Fellowship of Saints and Sinners

Fellowship of Saints and Sinners


Vatican “Nunsense”: Why Old “Habits” Die Hard

Catholic school never had been so fun, thanks to Sister Bernice.

“I will put enmity between you and the woman, and between your offspring and hers…” – Genesis 3:15

“But these words seemed to them an idle tale, and they did not believe them.” – Luke 24:11

I’ve been following with interest the Vatican’s crackdown on women religious and in particular one group of American nuns, the “Leadership Conference of Women Religious.”  There’s something laughably ironic here: only recently the Vatican was coming out with loud censures of the movie, “The Three Stooges,” for the movie’s caricatures of nuns as loose and naughty; now the Vatican is denouncing these same women in orders for their “unlicensed” theology, and with a similar effect; women like Elizabeth Johnson or Margaret Farley, brilliant, thoughtful theologians in their own right, are made to look like loose, naughty hussies with little respect for authority- “radical feminists” out to bring down centuries of church tradition.  (I guess the implicit assumption at play here is that you have to first belong to the family if you want to throw chauvinistic insults at the mothers and sisters of the household.)

Just last week the Franciscan friars became the first Catholic religious order to come to their sisters’ aid, calling the Vatican’s crackdown on the women “excessive.”  I applaud this move, and hope it signifies the beginning of more support in the direction of genuine, mutual dialogue in which power and authority are no longer wielded as weapons but as instruments in service of truth and love.

That said, I’m also pessimistic in my optimism here.  The Bible describes the reality of the world we live in as one in which, after the Fall, men and women’s enmity against one another is an abiding sign of their accursed state.  This world is one in which men do not believe their female friends and sisters- even when these women bring joy-filled tidings of a God who has conquered the grave out of love for us.  The men dismiss their accounts as mere “idle tales.”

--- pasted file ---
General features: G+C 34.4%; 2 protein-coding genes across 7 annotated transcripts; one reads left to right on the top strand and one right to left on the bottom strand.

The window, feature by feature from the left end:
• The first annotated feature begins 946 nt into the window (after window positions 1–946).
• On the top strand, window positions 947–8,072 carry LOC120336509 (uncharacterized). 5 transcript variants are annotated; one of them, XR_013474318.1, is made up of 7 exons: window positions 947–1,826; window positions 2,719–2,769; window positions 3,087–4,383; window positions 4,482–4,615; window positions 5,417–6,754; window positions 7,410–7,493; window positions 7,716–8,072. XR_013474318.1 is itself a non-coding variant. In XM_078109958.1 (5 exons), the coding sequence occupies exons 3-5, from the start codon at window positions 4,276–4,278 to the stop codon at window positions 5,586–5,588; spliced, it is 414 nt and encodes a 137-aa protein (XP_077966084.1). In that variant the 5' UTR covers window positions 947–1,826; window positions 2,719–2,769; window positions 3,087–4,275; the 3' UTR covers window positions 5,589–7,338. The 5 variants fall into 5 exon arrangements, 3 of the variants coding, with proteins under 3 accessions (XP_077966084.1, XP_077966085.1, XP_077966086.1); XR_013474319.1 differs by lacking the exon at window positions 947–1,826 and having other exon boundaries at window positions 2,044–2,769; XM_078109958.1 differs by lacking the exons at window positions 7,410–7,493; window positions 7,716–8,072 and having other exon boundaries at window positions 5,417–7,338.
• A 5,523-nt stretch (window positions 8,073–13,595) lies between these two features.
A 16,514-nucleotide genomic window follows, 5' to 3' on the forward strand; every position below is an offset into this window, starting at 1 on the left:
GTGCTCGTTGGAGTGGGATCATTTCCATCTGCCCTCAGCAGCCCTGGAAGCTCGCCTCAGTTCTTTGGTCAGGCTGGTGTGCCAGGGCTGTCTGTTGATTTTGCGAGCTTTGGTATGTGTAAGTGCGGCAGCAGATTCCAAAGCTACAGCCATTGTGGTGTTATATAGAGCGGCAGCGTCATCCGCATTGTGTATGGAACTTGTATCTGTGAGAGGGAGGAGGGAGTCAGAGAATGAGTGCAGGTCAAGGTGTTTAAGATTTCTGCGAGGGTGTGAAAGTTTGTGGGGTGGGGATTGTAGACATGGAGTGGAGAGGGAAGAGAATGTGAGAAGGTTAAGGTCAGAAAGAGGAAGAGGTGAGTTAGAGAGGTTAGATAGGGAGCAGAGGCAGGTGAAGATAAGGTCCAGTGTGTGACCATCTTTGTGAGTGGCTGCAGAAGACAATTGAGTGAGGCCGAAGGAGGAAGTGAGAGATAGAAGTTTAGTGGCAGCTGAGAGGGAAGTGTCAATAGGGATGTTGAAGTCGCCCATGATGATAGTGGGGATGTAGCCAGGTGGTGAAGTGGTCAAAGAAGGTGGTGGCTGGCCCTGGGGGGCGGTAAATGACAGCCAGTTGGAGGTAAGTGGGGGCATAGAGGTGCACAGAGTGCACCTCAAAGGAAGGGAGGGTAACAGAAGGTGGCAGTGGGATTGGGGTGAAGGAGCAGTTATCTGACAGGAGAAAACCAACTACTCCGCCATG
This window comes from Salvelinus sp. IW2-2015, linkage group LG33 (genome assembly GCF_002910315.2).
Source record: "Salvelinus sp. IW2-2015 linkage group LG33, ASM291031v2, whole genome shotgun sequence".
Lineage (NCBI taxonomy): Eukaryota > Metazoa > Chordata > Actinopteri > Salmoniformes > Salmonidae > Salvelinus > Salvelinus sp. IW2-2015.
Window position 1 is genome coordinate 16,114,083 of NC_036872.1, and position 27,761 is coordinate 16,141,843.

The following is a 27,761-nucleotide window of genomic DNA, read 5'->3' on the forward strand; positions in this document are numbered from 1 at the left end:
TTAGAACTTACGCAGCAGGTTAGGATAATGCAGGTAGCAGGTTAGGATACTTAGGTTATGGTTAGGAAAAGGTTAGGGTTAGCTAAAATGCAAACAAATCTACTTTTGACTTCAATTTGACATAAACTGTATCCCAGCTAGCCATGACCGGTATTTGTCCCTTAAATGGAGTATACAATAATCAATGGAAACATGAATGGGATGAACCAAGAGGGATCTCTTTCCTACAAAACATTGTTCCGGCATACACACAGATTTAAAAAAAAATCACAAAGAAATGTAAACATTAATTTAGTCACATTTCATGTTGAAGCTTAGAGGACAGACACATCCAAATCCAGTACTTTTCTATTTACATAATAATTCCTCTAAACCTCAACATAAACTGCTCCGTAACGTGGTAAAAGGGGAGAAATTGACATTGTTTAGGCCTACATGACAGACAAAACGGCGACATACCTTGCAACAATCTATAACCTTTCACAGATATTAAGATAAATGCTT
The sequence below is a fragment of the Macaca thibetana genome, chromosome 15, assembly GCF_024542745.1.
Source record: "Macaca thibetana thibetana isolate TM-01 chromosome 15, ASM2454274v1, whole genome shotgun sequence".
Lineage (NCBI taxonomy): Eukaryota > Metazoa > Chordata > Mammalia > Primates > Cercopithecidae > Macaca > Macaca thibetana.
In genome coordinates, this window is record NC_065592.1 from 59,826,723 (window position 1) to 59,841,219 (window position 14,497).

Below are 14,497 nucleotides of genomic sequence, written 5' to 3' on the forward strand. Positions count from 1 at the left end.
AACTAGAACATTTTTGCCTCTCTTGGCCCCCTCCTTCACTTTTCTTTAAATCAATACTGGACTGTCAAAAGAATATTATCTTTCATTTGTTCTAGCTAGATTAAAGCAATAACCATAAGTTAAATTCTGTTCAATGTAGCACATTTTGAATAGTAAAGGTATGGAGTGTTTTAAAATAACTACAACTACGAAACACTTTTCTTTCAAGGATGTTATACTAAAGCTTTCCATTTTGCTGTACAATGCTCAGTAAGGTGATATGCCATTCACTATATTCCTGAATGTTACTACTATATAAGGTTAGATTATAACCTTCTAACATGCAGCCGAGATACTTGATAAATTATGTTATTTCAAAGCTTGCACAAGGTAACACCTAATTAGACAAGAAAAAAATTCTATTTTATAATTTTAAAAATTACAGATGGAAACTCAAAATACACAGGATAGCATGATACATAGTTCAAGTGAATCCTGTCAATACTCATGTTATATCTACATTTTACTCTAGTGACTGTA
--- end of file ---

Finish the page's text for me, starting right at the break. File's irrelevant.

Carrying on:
Does this reality justify complacence with the order of things? I don’t think so.  The kingdom of God is a place in which there is no male or female, Jew or Greek (Galatians 3:28).  It is an oasis where lambs peacefully lie down with leopards (Isaiah 11)- where, in fact, the one who rules is both the Lamb and the Lion of Judah (Revelation 5).

I am left wondering how we as brothers and sisters in Christ are to incarnate this kingdom of God when the conflicts before us, often in the form of hot-button issues such as abortion or gay marriage, threaten to undo us.  What does it look like to live as if our prayer, “thy kingdom come,” is coming true?  Maybe a realistic start is simply remembering how our world works and vowing to be different.

What do you think? Leave your thoughts below!

 

 



Previous Posts

Writing Sabbatical—and "The Departure of the Prodigal Son"
I'm sorry: my absenteeism at this intersection can be attributed to a number of things lately, the most pressing of which is my forthcoming book with author and Christian addiction specialist Jonathan Benz. The book (Prodigal Church or a version of it) is now officially under deadline and by April 1

posted 10:55:10am Jan. 26, 2015 | read full post »

Restless Soul Hall of Fame: Sister Corita Kent
Since NPR's recent segment, Sister Corita Kent has come to mind a few times this week as someone who d

posted 10:23:30am Jan. 16, 2015 | read full post »

"I Am Charlie Hebdo"
I struggle to know how to greet you after such a long hiatus from posting here—and in light of how much has happened in the world since Christmas

posted 4:42:48pm Jan. 12, 2015 | read full post »

A Christmas Homily
While they were there, the time came for the baby to be born, and she gave birth to her firstborn, a son. She wrapped him in cloths and placed him in a manger, because there was no guest room available for them. —Luke 2:6,7 The sheer physicality of this picture strikes me this Christmas. The ba

posted 1:54:50pm Dec. 24, 2014 | read full post »

Mental Health Break—Sprawl II
My favorite band these days is Arcade Fire, and I've featured the Canadian indie rock group before at this intersection between God and life. The lead singer studied Kirkegaard in college and their songs, like this one, are often subtle but brilliant critiques of the least aesthetically pleasing thi

posted 12:58:15pm Dec. 18, 2014 | read full post »




Report as Inappropriate

You are reporting this content because it violates the Terms of Service.

All reported content is logged for investigation.